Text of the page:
U.S. Department of Agriculture Forest Service Chief Dale Bosworth today named Gail Kimbell as the regional forester of the agency's northern region, headquartered in Missoula, Mont. Kimbell, currently associate deputy chief for the national forest system in Washington, D.C., will succeed Brad Powell who will retire.
“As associate deputy chief, Gail demonstrated tremendous leadership in helping to carry out the Healthy Forests Initiative and provided support to the Administration and Congress in the development of the Healthy Forests Restoration Act of 2003, which was recently signed by President Bush,” said Bosworth. “Gail will also bring to the northern region her vast experience and knowledge on the wide range of critical natural resource issues facing the Forest Service.”
In April 2002, Kimbell joined the national headquarters from her position as forest supervisor of the Pike, San Isabel National Forests and the Comanche National Grasslands, Colorado. Kimbell has also held forest supervisor positions for Wyoming’s Bighorn National Forest and Alaska’s Tongass National Forest.
“As a native New Englander, I spent my formative years hiking, fishing and camping in the White Mountain National Forest. Over my career, I’ve had the privilege to work in challenging and beautiful environments and with diverse communities,” said Kimbell. “I am honored to be asked to serve as the Northern Regional Forester and I look forward to continuing the region’s successful efforts in the management of its national forests and grasslands with strong community involvement.”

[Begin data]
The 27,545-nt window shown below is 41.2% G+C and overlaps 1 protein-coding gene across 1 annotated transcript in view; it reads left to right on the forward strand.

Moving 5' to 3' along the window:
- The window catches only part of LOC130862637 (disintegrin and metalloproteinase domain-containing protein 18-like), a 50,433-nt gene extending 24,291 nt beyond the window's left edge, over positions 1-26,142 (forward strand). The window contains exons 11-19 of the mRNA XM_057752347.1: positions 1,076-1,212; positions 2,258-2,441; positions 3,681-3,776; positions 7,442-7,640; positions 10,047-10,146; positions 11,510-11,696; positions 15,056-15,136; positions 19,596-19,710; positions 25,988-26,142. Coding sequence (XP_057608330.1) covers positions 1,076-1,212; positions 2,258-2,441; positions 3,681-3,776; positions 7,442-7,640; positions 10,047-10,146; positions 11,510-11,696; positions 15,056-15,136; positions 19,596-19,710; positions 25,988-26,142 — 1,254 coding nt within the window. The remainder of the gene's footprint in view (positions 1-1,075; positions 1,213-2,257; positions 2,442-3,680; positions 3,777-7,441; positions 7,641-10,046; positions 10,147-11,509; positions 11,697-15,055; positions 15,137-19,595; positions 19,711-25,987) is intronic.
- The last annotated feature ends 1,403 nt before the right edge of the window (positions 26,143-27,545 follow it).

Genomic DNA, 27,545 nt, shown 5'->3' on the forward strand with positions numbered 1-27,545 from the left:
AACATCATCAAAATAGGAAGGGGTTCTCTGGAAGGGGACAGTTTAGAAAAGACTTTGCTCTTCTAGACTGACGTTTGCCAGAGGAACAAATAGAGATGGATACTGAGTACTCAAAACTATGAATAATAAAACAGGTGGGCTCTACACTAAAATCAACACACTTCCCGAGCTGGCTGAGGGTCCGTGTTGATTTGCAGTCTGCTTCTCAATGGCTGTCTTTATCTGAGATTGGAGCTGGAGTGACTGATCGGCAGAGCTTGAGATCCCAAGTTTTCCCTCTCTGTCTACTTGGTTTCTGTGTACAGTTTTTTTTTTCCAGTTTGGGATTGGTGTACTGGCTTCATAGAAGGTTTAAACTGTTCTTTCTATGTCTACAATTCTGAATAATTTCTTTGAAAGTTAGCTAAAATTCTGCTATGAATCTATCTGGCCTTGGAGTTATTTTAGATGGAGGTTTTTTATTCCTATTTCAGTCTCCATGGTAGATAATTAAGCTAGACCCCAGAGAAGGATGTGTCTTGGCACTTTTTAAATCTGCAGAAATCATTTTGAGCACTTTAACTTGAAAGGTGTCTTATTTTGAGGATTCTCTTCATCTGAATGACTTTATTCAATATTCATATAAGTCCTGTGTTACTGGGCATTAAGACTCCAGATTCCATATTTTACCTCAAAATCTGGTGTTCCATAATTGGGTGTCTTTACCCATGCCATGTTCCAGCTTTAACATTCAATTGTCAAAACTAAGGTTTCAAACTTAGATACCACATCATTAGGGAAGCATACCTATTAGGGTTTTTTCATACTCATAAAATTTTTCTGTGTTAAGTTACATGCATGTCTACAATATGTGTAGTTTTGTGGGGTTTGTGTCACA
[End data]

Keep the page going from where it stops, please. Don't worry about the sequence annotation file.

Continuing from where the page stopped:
Kimbell holds a bachelor’s degree in forest management from the University of Vermont and a master’s degree in forest engineering from Oregon State University. She began her career in the federal government as a forester with the Bureau of Land Management in Medford, Ore. She then held a variety of forester positions with the Forest Service, serving as a district ranger in Oregon and Washington.
The national forests and grasslands of the Northern Region stretch from the prairies and badlands of the Dakotas, through eastern Montana’s rolling hills and isolated ponderosa pine woodlands, to the rugged mountaintops and steep timbered canyons in western Montana and northern Idaho. The region encompasses more than 25 million acres of public land on 12 national forests and four national grasslands.
Kimbell will report to Missoula in January.